A recent editorial authored by British and U.S. medical doctors and scientists in response to three new studies on vitamin and mineral supplementation, concludes that “supplementing the diet of well-nourished adults. . .has no clear benefit and might even be harmful.” Eliseo Guallar, et al., “Enough Is Enough: Stop Wasting Money on Vitamin and Mineral Supplements,” Annals of Internal Medicine, December 17, 2013. Representing the University of Warwick in the United Kingdom, Johns Hopkins University School of Medicine and the American College of Physicians, the group’s editorial is based on three studies—published in the same journal issue—that examine the effects of multivitamins on preventing heart attacks and cancer and improving cognitive function in men older than 65.

The first study, a meta-analysis of 27 studies covering more than 450,000 participants, found that taking multivitamins had no beneficial effect onpreventing cardiovascular disease or cancer. A second study examined 6,000 elderly men and found no improvement on cognitive decline after 12 years of taking supplements, and a third study revealed no advantage of supplements among 1,700 heart patients studied over an average of five years. “The message is simple,” write the authors. “Most supplements do not prevent chronic disease or death, their use is not justified, and they should be avoided.” The team also claims that an average western diet is sufficient to provide the vitamins the body needs. “These vitamins should not be used for chronic disease prevention. Enough is enough.” The authors also noted that specifically, antioxidant, folic acid and vitamin B supplements seem to hold no benefits, and beta carotene, vitamin E and high doses of vitamin A could potentially be harmful.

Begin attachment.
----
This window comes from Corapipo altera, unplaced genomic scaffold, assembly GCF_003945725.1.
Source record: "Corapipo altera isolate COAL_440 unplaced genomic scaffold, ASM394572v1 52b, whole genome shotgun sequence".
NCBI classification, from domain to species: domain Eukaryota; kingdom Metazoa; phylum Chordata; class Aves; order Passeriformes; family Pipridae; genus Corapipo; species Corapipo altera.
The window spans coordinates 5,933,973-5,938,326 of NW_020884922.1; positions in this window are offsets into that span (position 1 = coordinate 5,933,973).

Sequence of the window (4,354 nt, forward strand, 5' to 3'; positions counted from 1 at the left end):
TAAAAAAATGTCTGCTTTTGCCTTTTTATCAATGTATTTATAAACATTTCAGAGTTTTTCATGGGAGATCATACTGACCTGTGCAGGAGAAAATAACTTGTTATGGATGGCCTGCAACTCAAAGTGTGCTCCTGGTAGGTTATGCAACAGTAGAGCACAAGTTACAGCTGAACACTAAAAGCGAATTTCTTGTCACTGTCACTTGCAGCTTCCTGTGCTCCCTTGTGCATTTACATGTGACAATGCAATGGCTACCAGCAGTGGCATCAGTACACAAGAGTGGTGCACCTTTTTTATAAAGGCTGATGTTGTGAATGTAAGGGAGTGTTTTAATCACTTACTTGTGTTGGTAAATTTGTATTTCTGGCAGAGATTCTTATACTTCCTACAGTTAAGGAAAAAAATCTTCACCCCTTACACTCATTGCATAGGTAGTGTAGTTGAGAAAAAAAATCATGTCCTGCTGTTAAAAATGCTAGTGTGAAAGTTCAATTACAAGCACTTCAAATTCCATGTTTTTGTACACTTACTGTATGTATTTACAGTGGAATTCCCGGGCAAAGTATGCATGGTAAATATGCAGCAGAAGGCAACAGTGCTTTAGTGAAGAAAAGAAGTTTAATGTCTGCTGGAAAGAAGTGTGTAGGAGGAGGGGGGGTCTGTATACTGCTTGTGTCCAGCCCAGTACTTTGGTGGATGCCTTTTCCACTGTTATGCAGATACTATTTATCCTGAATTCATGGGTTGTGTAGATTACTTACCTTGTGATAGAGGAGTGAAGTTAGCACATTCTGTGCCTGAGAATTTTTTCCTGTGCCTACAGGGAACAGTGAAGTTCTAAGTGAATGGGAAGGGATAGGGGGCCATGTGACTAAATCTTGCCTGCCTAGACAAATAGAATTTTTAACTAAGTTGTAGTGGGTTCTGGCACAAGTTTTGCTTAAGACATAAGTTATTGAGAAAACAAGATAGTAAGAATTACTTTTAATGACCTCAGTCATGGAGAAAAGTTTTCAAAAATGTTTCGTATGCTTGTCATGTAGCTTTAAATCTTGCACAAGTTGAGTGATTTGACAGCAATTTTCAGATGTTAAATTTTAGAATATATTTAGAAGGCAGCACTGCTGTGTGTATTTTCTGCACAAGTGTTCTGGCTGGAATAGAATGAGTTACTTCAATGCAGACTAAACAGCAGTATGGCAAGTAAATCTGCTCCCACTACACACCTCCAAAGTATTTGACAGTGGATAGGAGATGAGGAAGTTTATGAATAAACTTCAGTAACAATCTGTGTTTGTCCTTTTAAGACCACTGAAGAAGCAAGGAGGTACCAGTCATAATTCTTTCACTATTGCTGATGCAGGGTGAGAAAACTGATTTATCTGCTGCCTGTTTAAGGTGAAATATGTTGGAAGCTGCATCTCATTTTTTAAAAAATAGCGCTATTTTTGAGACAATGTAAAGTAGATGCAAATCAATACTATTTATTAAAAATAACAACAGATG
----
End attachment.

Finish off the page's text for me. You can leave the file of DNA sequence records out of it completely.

“The [vitamin and supplement] industry is based on anecdote, people saying ‘I take this, and it makes me feel better,’” said Edgar Miller, one of the editorial’s authors and a professor of medicine and epidemiology at Johns Hopkins University School of Medicine. “It’s perpetuated. But when you put it to the test, there’s no evidence of benefit in the long term. It can’t prevent mortality, stroke or heart attack.”
Critics note that the populations examined—one group included physicians with no health problems—are not reflective of the American population, which may not get ample nutrients and vitamins from their diets. “There’s always a nontrivial minority that’s actually getting a questionable level of some micronutrients. So multivitamins are a backstop against our poor diet,” said University of California Berkeley Professor Gladys Block. 
The Natural Products Association claimed that “the authors’ hypothesis is flawed in that multivitamins are not intended to cure chronic disease or prevent death solely on their own. They are designed to address nutrient deficiencies, and to aid in the general health and well-being of consumers. Multivitamins are not meant to serve as the answer to all of life’s ailments; they are, however, an important piece of the puzzle in leading a healthy lifestyle.”
Meanwhile, an unrelated study of adults in the Midwest has reportedly revealed that the use of certain dietary supplements, including coenzyme Q10, fish oil and echinacea, was associated with changes—both positive and negative—in diastolic and systolic blood pressure. 
Catherine McCarty, et al., “The use of dietary supplements and their association with blood pressure in a large Midwestern cohort,” BMC Complementary and Alternative Medicine, November 28, 2013. Noting that “these results should not be interpreted as causal, nor can the direction of the association be assumed to be correct because the temporality of the association is unknown,” the researchers wrote that “despite these limitations, these data are intriguing and suggest areas for further research, where sufficient evidence does not already exist, into potential dietary supplements that could be used to lower BP [blood pressure] or for which use should be cautioned in people with hypertension.” See Natural Products Association News Release and Huffington Post, December 16, 2013; CNN.com, December 17, 2013.